[mythtv-users] Some Quick Questions about MythTV
adeffs at gmail.com
Tue Oct 25 16:25:23 EDT 2005
On Tuesday 25 October 2005 15:42, Scot L. Harris wrote:
> On Tue, 2005-10-25 at 15:18, Joshua Lewis wrote:
> > I am seriously considering the MythTV as an alternative to having 5
> > satellite receivers and DVD players and computers and stuff in my house.
> > I want desperately to consolidate my house.
> > I questions is three fold.
> > One is the MythTV documentation on PDF somewhere or available to download
> > so I can read it on my way home on the train?
> > Two: Can I even do what I am trying to do? The Windows XP Media Center
> > allows you to hook up an X-Box or media extender to TV's so you can watch
> > your Prerecorded information from a TV not directly hooked to the Media
> > Center PC. That is what I want to do with MythTV. Although it looks like
> > MythTV can record my DVD's to disk drive where I can't get a confirmed
> > yes on that ability for Windows MCPC.
> Have read that many people utilize X-Box systems as frontend systems.
> These connect to the backend system to pull recordings. Not sure if
> there are any limitations on such an X-Box frontend.
> I've been looking at putting together a diskless frontend system using
> small form factor motherboard but have not spent enough time to pick out
> the right mother board yet.
the Xbox can not handle raw HD MPEG-TS streams. But for standard definition TV
I've found it to be perfect. It is also able to handle what are termed
"hr.hdtv" XviD encodes. Which is a 1/2 res full AC3 audio encode of HDTV
shows. They're popular in "the scene" and a great way to archive HDTV shows
in a small file size with near equal quality.
as for other options, there is a device called Roku, which can handle HDTV
MPEG2 streams and standard def. TV. The MythTV build for it is still in
inafancy though, but it promises to be a great, cheap frontend ($300).
> > I would like to load all my families DVD's (If they are all loaded the
> > way I want then I don't have to keep baying new DVD's when my kids
> > scratch them. I got to get a new Harry Potter this weekend), MP3's and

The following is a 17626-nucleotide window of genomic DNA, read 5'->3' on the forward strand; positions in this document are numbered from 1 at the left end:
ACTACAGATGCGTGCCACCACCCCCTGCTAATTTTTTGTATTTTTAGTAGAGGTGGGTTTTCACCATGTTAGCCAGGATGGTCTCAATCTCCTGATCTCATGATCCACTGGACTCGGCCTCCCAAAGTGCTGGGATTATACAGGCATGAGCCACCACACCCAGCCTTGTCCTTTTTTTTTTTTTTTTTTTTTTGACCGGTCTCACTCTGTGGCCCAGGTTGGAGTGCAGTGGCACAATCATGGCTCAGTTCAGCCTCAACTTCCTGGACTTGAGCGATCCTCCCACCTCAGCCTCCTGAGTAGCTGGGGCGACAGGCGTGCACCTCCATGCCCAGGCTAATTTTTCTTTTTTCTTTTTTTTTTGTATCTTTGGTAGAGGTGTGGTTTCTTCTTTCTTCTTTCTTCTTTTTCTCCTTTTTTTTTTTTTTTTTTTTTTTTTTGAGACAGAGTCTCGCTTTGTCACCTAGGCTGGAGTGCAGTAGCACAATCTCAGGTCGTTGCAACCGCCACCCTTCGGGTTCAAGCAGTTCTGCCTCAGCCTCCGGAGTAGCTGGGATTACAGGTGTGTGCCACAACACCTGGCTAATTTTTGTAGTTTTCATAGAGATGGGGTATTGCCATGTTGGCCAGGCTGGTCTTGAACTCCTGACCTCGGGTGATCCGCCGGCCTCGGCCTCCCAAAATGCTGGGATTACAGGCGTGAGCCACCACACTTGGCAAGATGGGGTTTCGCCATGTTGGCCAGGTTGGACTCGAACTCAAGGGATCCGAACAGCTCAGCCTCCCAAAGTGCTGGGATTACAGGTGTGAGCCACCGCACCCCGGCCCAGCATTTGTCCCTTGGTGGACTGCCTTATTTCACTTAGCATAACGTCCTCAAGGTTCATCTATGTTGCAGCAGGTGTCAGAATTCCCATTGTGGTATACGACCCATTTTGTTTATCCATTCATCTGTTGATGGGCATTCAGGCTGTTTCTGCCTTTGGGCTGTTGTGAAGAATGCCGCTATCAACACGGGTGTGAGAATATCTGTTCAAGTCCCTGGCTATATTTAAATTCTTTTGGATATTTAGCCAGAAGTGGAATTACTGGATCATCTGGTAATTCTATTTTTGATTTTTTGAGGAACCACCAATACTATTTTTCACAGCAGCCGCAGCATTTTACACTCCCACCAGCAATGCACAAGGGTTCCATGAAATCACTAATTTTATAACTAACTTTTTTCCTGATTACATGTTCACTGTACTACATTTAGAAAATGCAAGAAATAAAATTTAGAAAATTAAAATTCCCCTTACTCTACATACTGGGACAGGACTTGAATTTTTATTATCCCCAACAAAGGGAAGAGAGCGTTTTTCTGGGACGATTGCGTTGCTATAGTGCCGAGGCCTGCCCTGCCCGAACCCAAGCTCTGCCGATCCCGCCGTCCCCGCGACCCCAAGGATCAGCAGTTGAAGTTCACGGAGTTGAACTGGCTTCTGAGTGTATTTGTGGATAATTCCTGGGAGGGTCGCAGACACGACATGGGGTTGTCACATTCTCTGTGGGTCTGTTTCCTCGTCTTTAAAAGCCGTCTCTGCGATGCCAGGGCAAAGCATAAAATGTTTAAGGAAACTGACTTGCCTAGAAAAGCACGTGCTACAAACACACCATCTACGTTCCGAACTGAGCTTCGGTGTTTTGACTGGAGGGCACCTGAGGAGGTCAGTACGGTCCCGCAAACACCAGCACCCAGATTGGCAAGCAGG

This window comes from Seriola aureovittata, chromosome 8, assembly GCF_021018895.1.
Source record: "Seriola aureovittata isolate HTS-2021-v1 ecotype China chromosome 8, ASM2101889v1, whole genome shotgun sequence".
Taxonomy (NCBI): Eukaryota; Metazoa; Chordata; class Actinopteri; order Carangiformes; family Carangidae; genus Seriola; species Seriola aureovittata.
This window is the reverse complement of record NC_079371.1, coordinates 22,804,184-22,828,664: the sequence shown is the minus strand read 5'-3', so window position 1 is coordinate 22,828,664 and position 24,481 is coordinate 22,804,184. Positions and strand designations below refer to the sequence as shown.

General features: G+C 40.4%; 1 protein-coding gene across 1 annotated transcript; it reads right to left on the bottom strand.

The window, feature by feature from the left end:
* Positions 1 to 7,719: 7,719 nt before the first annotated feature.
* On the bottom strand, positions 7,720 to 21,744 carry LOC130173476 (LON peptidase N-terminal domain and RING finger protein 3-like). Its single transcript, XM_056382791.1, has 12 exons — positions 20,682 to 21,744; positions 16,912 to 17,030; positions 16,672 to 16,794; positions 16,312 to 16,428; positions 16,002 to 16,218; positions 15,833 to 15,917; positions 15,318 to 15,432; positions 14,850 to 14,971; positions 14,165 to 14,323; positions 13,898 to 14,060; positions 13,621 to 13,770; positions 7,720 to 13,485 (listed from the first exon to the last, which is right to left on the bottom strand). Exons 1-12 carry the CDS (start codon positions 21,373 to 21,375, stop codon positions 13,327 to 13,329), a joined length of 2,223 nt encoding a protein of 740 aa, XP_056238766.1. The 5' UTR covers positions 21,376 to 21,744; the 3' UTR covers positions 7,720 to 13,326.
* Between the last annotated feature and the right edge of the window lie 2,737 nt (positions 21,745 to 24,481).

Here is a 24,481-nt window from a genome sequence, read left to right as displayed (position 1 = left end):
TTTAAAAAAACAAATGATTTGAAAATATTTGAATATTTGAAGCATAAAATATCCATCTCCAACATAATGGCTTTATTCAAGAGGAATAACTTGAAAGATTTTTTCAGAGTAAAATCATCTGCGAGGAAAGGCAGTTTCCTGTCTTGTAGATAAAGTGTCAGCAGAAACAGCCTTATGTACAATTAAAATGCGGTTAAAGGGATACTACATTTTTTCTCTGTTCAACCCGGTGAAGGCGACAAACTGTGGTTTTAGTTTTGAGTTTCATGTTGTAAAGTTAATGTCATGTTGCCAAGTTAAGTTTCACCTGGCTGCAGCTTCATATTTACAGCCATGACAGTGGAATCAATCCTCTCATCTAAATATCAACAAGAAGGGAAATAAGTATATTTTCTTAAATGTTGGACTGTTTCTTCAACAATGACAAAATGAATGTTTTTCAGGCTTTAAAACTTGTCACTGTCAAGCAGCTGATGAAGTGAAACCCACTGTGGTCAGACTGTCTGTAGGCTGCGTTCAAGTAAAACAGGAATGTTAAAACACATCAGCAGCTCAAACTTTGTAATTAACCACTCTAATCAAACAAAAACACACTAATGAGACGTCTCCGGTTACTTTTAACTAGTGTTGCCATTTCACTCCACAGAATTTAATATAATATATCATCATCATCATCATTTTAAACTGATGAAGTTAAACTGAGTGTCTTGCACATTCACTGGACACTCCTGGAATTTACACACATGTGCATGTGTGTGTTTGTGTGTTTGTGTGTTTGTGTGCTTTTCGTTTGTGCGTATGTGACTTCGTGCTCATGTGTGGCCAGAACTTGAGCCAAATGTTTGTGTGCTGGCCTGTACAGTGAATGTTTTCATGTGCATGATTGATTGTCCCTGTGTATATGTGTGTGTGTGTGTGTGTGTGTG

> > hook up like 5 TV tuners to the system so everyone can watch and record
> > TV from there own room. Then I can watch Sci-Fi and Westwing until I am
> > blue in the face in my bedroom while my wife watches Desperate House
> > Wives and America's Next top Model downstairs (ok those two shows have
> > enough hotties that I don't mind so much) but you get the picture. I got
> > Barney in one room and GI Joe in another and so on and so fourth.
> You can do that, just build a big server with lots of disk drives and
> encoder cards and deploy diskless front ends to each TV. Have not
> played around much with the DVD options in mythtv. But it appears that
> it can be done. You will want to make sure the frontends you use
> support the right protocols so xine can be used on your TVs. I
> understand that allows you to get the full menus from the DVDs. Others
> should have better comments on this feature.
> > Three: I plan to get a truly beefy system to do all of this. I am looking
> > into a SARA raid array to prevent data loss and if possible dual core
> > system (do they make duel CPU Dual Core motherboards) I want to avoid any
> > kind of Encoding in the main processors. So do I need a certain TV Tuner
> > to do everything in the tuner and such? Let's pretend money is no object
> > (unfortunately it is so this will be an ongoing project) how would you
> > design your system. I know a lot of these questions can be answered by
> > the documentation but I only have time to read it offline and have not
> > been able to find a way to print or view it offline.
> The big decision is going to be based around the signal input. If you
> just want/need the analog channels off most cable services (all I use)
> it is fairly easy. Get a big tower system with lots of drives and
> plenty of cooling, install several PVR-500's (two tuners per card),
> setup as many diskless front end systems as you need. The PVR-500's are
> not that expensive.
I'm also going to add that there are some recent posts concerning LVM's and
RAID that you'll want to search gossamer for. You look to be building a
rather large file server into your backend, and at this point these are your
best bets. I'm trying to see if the dev's will entertain the idea of having
more than one recordings directory that would allow for all this to be much
> I have found that watching live tv is not done much anymore. I setup
> recording rules to capture all the shows I am interested in. Then you
> can watch them when ever you want.
> If you are using PVR-500 tuners you won't require that much CPU. The
> CPU will mostly be needed for commercial flagging jobs.
> Check out Jarod's guide for building the system. It will help a lot.
as well, HDTV capture and using the PVR are not cpu intensive at all, where
the cpu for the backend stuff comes in is in commercial flagging, transcoding
(re-encoding from the original recorded mpeg to other formats), and in your
case, probably DVD-ripping. Ask around about the dual processor support
MythTV has before making the plunge, dual processor systems are a lot of
money for what might end up being not a lot of gain.
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